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He said, he was sensible of it, and thought it reasonable to do as I desired.

6. I craved leave of him to mention one thing more, which, in justice to my family, especially my wife, I ought to do, that I should be more than undone by the great and necesfary charge of coming into this place, and must therefore be an humble petitioner to his majesty, that, if it should please God to take me out of the world, that i muft unavoidably leave my wife a beggar, he would not suffer her to be fo ;"and that he would graciously be pleased to consider, that the widow of an archbishop of Canterbury, which would now be an odd figure in England, could not decently be supported by so little, as would have contented her very well if I had died a dean. To this he gave a very gracious anfwer, 'I promise you to take care of her."

The king's nomination of the dean to the archbishopric of Canterbury had been agreed between them to be postponed till after the breaking up of the session of parliament, which was prorogued on the fifth of January, 1690-1; when it was thought proper to defer it still longer, on account of his majesty's voyage to Holland.

While his majesty ftayed in England, he was resolved to fill the vacant sees, from which he had been hitherto diverted by the dean's advice, who was reproached for it by the king at his return from Flanders, and was now obliged himself to consent to his

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majesty's

majesty's nomination of him to the archbishop ric in council, on the twenty-third of April, 1691.

Immediately after this public declaration, he went to the deprived archbishop, ftill at Lambeth ; and sent in his name by several servants, and stayed a long time for an answer, but was forced to return without receiving any; an incivility which he had not at all deserved of his predecessor ; whose reputation, integrity, and wisdom, when afperfed by others, he had often vindicated to the king.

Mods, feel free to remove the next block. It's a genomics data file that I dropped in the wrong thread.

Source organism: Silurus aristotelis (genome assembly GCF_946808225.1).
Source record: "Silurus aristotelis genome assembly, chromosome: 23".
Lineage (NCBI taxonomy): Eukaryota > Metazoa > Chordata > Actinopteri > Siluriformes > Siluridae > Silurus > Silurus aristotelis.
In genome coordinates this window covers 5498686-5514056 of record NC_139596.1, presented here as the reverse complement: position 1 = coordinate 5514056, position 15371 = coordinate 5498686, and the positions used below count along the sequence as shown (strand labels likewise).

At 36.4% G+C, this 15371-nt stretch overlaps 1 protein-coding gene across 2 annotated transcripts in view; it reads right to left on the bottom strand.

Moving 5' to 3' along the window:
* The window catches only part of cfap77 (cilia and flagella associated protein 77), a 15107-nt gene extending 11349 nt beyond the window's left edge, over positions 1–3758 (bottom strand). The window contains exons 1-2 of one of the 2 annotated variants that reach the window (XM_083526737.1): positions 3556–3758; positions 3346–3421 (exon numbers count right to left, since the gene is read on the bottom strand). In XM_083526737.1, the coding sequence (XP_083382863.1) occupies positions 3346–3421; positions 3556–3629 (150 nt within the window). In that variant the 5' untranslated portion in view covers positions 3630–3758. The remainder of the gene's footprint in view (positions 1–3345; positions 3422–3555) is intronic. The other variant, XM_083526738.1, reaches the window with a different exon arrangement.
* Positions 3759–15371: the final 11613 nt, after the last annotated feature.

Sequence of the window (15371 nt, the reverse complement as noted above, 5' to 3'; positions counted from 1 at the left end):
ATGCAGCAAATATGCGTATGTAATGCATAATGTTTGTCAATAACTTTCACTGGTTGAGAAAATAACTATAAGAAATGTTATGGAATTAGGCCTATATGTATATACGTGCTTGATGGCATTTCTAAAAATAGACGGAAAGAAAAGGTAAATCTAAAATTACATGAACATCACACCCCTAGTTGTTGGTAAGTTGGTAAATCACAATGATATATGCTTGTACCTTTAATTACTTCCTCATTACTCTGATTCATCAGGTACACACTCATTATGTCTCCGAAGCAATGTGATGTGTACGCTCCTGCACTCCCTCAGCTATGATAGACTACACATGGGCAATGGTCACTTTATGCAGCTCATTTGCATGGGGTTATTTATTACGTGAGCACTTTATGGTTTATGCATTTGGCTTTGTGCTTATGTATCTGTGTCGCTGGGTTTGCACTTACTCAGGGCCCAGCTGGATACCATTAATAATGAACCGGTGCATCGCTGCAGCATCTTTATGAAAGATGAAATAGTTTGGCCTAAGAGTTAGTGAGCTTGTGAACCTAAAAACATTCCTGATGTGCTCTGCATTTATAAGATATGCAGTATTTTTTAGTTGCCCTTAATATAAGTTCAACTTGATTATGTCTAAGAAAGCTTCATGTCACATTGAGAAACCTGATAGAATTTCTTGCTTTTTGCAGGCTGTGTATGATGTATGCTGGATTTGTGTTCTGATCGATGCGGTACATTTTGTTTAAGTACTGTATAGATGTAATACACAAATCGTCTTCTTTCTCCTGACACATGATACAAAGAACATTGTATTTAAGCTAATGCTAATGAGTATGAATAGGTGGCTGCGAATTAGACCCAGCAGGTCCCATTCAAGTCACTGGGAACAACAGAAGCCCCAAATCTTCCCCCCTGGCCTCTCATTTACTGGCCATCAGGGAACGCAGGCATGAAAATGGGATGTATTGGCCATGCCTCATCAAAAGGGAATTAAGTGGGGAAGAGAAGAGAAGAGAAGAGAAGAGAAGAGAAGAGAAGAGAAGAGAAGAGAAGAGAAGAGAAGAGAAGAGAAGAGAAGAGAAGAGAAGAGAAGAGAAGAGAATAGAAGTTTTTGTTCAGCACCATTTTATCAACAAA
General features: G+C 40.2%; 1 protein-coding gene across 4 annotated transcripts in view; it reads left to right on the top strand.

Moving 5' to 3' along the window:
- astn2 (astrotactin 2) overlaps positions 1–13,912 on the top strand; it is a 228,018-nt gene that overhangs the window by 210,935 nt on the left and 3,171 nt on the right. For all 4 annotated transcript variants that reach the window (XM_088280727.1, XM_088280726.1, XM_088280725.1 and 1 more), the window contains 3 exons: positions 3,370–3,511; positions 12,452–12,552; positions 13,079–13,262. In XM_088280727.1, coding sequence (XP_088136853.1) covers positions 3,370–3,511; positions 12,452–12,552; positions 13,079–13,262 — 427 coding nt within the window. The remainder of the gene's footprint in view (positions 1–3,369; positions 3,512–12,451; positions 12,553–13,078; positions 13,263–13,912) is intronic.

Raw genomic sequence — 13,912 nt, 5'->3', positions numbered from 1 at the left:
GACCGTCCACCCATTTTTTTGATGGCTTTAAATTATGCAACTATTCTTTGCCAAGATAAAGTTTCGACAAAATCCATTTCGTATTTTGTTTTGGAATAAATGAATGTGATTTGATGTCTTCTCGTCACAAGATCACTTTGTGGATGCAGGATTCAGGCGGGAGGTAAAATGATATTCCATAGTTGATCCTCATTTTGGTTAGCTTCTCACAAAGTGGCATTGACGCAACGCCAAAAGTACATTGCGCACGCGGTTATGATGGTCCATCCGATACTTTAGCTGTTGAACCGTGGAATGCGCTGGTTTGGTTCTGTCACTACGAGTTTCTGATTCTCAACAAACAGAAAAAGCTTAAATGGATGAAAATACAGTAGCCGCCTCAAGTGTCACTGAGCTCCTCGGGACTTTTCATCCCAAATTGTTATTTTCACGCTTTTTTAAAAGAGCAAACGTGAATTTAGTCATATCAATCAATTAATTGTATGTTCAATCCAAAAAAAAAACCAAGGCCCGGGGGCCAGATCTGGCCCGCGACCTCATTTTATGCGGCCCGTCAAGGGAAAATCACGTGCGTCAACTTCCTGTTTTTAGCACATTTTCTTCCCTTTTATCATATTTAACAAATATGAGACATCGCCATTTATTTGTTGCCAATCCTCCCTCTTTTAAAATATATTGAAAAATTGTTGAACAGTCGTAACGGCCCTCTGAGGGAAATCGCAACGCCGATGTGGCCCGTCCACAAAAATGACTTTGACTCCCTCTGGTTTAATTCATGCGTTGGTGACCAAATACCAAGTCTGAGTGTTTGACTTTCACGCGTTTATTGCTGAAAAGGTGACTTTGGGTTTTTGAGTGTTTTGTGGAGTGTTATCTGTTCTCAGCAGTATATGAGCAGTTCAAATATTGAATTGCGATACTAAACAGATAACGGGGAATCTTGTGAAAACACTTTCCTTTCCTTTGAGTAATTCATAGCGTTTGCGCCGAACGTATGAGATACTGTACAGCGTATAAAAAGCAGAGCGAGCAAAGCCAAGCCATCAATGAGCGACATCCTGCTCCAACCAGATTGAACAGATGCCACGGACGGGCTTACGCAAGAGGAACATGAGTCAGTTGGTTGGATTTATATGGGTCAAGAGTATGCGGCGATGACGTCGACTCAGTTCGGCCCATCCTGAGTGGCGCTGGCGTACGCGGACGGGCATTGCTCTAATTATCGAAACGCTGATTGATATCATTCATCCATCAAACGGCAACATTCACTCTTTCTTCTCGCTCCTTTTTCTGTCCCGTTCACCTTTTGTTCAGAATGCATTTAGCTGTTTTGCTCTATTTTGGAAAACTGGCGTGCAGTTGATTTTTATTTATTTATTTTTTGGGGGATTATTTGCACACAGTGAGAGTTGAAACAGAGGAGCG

The conge d'efire being granted on the first of May, be was elected on the sixteenth, confirmed on the twenty-eighth, and, having retired to his house on Saturday the thirtieth, which he spent in fafting and prayer, in the manner represented from his own account in short-hand at the end of his works, was consecrated the day following, being Whitsunday, in the church of St. Mary.le. Bow, by Dr. Peter Mew, bishop of Winchester ; Dr. William Lloyd, biit:op of St. Afaph; Dr. Gilbert Burnet, bishop of Sarum ; Dr. Edward Stillingfleet, bishop of Worcester ; Dr. Gilbert Ironfide, bishop of Bristol; and Dr. John Hough, bishop of Oxford ; in the presence of Henry, duke of Norfolk; Thomas, marquis of Carmarthen, lord-president of the council; Wil. liam, earl of Devonshire; Charles, earl of Dorset ; Charles, earl of Macclesfield; Thomas, carl of Falconberg; Robert, lord Lucas, and divers other persons of rank; who attended

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the folemnity, to express the greit eleem and respect which they had for his grace, and the fatisfaction which they had in his promotion.

The consecration fermon was preached, on John xxi. 17, by Mr. Ralph Barker, afterwards his chaplain, whom his grace had desired to perform that office.

Four days after his confecration, on the fourth of June, he was sworn of the privy.“ council, and, on the eleventh of July, had a' restitution of the temporalities of his fee. The queen likewise granted him all the profits of it from the Michaelmas preceding, which then amounted to two thousand five hundred pounds. He continued to live at the deánry of St. Paul's till the latter end of the year 1691, and in the mean time built a large apartment at Lambeth house for his wife, repaired the whole, altered the windows and lights of the archbishop's lodgings, also wainscorted many rooms, and made other improvements there ; which being finished, he removed thither, as appears from a memorandum in his own hand. writing, on the twenty-fixth of November, 1691.